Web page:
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First Baptist Church of Plymouth (1915)

Sunday, April 27th, 2014 Posted in Churches, Gothic, Plymouth | Comments Off

St. Peter's/First Baptist Church

St. Peter’s Episcopal parish in Plymouth was established in 1740. The parish’s first church edifice was built on the northeast corner of Plymouth Green in 1796. The church burned down in 1915, but was quickly rebuilt with a new design constructed of fieldstone. The stones were gathered by parishioners from their own fields and walls. In 1996, St. Peter’s merged with Trinity Parish in Thomaston to form St. Peter’s-Trinity Church. The former St. Peter’s Church in Plymouth then became the First Baptist Church of Plymouth. This congregation, which began its ministry in Waterbury in 1803, held its first worship service in Plymouth on the Sunday following Easter in 1997.

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St. James Episcopal Church, New London (1850)

Sunday, April 20th, 2014 Posted in Churches, Gothic, New London | Comments Off

St James Church

Happy Easter! St. James’ parish in New London began with a small group of Episcopalians in 1725. Their first church was a wooden building on New London’s Parade, opened in 1732. It was destroyed by fire when New London was burned in 1781 during the Battle of Groton Heights. Samuel Seabury (1729–1796), consecrated in 1784 as the first bishop of the American Episcopal Church, served as rector of St. James from 1785 until his death in 1796. He is now buried in the current (third) St. James Church. The second church was consecrated in 1787, but by the mid-nineteenth century a larger building was needed. By that time the parish had grown significantly and included some of New London’s wealthiest and most influential families. The third St. James Church, located at the corner of Huntington and Federal Streets, was built in 1847-1850. It was designed by the famous architect Richard Upjohn, construction starting just a year after he completed Trinity Church in Manhattan. Starting in 1910, St. James’s original stained glass windows were replaced by six new memorial stained glass windows designed by Louis Comfort Tiffany.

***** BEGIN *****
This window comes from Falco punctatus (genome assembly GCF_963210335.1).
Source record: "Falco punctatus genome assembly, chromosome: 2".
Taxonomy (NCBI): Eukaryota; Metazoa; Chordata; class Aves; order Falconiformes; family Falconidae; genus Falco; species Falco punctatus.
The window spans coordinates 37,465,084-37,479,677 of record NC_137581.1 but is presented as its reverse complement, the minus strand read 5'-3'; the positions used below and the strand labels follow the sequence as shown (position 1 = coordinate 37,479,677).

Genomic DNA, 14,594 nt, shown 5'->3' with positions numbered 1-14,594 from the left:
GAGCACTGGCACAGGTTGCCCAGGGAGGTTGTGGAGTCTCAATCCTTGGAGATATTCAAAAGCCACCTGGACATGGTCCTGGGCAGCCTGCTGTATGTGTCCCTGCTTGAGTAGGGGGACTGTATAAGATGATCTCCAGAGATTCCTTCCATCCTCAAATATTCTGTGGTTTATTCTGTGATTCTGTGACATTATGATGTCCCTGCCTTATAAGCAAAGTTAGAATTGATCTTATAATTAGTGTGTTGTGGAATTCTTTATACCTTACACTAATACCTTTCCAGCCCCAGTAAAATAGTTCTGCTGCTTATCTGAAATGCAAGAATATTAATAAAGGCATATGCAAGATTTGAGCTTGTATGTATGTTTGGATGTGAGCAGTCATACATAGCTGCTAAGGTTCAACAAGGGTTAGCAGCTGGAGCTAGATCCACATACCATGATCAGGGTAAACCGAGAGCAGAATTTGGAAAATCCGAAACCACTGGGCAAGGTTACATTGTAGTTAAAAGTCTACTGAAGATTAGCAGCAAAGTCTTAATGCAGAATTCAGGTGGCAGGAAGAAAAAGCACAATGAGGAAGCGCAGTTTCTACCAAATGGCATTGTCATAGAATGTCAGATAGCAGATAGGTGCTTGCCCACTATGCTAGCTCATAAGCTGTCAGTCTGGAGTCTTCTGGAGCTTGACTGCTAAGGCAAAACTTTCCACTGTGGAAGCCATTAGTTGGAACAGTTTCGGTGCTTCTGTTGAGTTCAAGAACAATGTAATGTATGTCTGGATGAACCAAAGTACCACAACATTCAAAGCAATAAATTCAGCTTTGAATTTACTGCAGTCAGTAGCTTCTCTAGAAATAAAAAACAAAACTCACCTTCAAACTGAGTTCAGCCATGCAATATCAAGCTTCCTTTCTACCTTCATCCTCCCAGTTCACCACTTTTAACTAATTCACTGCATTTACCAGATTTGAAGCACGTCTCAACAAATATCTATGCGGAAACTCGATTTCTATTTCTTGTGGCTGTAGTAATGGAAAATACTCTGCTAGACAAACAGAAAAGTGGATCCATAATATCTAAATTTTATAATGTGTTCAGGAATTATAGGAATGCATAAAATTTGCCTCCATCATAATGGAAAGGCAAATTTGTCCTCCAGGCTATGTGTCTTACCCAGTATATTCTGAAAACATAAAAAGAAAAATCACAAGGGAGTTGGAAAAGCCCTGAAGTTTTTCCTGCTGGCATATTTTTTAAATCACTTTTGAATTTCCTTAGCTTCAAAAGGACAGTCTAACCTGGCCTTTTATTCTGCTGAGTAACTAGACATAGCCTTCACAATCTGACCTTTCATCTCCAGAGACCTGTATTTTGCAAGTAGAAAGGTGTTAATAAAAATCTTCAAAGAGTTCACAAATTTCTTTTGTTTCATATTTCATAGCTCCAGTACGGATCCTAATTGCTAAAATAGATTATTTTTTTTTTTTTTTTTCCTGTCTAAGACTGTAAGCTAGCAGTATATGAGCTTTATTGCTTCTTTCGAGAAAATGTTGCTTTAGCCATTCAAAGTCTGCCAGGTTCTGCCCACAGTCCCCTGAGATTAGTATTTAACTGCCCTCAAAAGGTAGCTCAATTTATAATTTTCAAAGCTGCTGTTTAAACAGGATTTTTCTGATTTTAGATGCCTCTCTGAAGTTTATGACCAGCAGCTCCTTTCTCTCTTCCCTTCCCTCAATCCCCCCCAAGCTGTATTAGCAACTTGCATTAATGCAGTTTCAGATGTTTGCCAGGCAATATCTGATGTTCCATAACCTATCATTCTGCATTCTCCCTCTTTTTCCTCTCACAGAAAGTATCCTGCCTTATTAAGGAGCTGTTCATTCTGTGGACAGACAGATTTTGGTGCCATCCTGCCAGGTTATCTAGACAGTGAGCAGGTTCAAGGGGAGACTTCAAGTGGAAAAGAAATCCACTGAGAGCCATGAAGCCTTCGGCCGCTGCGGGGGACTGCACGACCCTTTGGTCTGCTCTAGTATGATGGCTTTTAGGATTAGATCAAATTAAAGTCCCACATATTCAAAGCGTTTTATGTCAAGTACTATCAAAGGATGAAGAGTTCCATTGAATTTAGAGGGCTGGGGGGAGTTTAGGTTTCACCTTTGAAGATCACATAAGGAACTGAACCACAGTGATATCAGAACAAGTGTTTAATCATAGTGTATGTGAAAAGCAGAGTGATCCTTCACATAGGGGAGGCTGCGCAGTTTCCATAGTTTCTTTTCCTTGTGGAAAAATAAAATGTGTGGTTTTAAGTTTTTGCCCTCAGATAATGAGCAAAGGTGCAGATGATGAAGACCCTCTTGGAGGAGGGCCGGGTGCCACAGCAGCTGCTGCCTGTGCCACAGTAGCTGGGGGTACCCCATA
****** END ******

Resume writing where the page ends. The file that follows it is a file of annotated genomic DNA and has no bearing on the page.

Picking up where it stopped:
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St. Paul’s Episcopal Church, Woodbury (1786)

Sunday, March 16th, 2014 Posted in Churches, Colonial, Woodbury | Comments Off

St. Paul's Episcopal Church, Woodbury

An Episcopal parish was formed in Woodbury in 1740. As related in the first volume of the History of Ancient Woodbury (1854), by William Cothren: “The old town house on the ground now occupied by the carriage house of N. B. Smith, Esq., was, after the erection of the new Congregational house in 1747, occupied by the Episcopalians for stated worship until the erection of the present church edifice in 1785.” Woodbury is known as “The Birthplace of the Episcopacy in America,” because it was here, in the Glebe House (the minister’s residence, home of Rev. John Rutgers Marshall) that Samuel Seabury was elected the first Bishop of Connecticut, the first Episcopal Bishop in America. In 1785, work began on the parish‘s own church building. The exterior of the edifice was completed in 1786, but funds had been exhausted. The Glebe House was sold and the proceeds used to finish the interior of the church. The first service in St. Paul’s Church was held in November of 1787. A new steeple was added in 1812 and the church was painted inside and out. The completed St. Paul’s Episcopal Church was consecrated by Bishop Thomas Church Brownell in 1822.